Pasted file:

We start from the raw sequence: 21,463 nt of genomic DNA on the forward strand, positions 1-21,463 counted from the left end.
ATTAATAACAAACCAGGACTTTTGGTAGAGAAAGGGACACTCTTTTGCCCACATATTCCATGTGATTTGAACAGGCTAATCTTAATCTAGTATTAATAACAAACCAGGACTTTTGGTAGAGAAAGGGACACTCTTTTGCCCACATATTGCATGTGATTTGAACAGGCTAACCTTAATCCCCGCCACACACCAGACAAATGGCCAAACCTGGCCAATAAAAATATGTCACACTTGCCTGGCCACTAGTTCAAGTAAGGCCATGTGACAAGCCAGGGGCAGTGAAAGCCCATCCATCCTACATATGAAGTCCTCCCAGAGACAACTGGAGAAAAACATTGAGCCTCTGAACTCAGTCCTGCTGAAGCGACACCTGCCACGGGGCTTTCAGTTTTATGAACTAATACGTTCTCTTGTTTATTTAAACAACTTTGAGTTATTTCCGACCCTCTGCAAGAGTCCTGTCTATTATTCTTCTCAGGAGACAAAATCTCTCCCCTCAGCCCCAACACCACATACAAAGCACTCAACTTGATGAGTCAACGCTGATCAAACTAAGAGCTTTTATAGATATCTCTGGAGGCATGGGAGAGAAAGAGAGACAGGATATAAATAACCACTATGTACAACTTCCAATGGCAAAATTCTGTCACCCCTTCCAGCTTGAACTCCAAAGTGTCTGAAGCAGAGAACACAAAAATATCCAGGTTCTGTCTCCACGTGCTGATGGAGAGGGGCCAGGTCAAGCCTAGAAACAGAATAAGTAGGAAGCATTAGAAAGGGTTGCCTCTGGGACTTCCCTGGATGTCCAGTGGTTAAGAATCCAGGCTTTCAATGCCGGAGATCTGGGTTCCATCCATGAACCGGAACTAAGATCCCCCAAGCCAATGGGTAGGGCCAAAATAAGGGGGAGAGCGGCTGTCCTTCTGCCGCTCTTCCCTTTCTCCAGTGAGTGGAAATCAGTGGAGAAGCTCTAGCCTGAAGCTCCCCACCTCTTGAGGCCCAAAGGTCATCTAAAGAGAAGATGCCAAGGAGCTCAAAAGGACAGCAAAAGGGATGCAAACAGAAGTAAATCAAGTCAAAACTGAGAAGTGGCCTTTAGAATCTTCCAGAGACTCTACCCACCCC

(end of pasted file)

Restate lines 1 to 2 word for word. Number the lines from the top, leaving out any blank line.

We start from the raw sequence: 21,463 nt of genomic DNA on the forward strand, positions 1-21,463 counted from the left end.
ATTAATAACAAACCAGGACTTTTGGTAGAGAAAGGGACACTCTTTTGCCCACATATTCCATGTGATTTGAACAGGCTAATCTTAATCTAGTATTAATAACAAACCAGGACTTTTGGTAGAGAAAGGGACACTCTTTTGCCCACATATTGCATGTGATTTGAACAGGCTAACCTTAATCCCCGCCACACACCAGACAAATGGCCAAACCTGGCCAATAAAAATATGTCACACTTGCCTGGCCACTAGTTCAAGTAAGGCCATGTGACAAGCCAGGGGCAGTGAAAGCCCATCCATCCTACATATGAAGTCCTCCCAGAGACAACTGGAGAAAAACATTGAGCCTCTGAACTCAGTCCTGCTGAAGCGACACCTGCCACGGGGCTTTCAGTTTTATGAACTAATACGTTCTCTTGTTTATTTAAACAACTTTGAGTTATTTCCGACCCTCTGCAAGAGTCCTGTCTATTATTCTTCTCAGGAGACAAAATCTCTCCCCTCAGCCCCAACACCACATACAAAGCACTCAACTTGATGAGTCAACGCTGATCAAACTAAGAGCTTTTATAGATATCTCTGGAGGCATGGGAGAGAAAGAGAGACAGGATATAAATAACCACTATGTACAACTTCCAATGGCAAAATTCTGTCACCCCTTCCAGCTTGAACTCCAAAGTGTCTGAAGCAGAGAACACAAAAATATCCAGGTTCTGTCTCCACGTGCTGATGGAGAGGGGCCAGGTCAAGCCTAGAAACAGAATAAGTAGGAAGCATTAGAAAGGGTTGCCTCTGGGACTTCCCTGGATGTCCAGTGGTTAAGAATCCAGGCTTTCAATGCCGGAGATCTGGGTTCCATCCATGAACCGGAACTAAGATCCCCCAAGCCAATGGGTAGGGCCAAAATAAGGGGGAGAGCGGCTGTCCTTCTGCCGCTCTTCCCTTTCTCCAGTGAGTGGAAATCAGTGGAGAAGCTCTAGCCTGAAGCTCCCCACCTCTTGAGGCCCAAAGGTCATCTAAAGAGAAGATGCCAAGGAGCTCAAAAGGACAGCAAAAGGGATGCAAACAGAAGTAAATCAAGTCAAAACTGAGAAGTGGCCTTTAGAATCTTCCAGAGACTCTACCCACCCC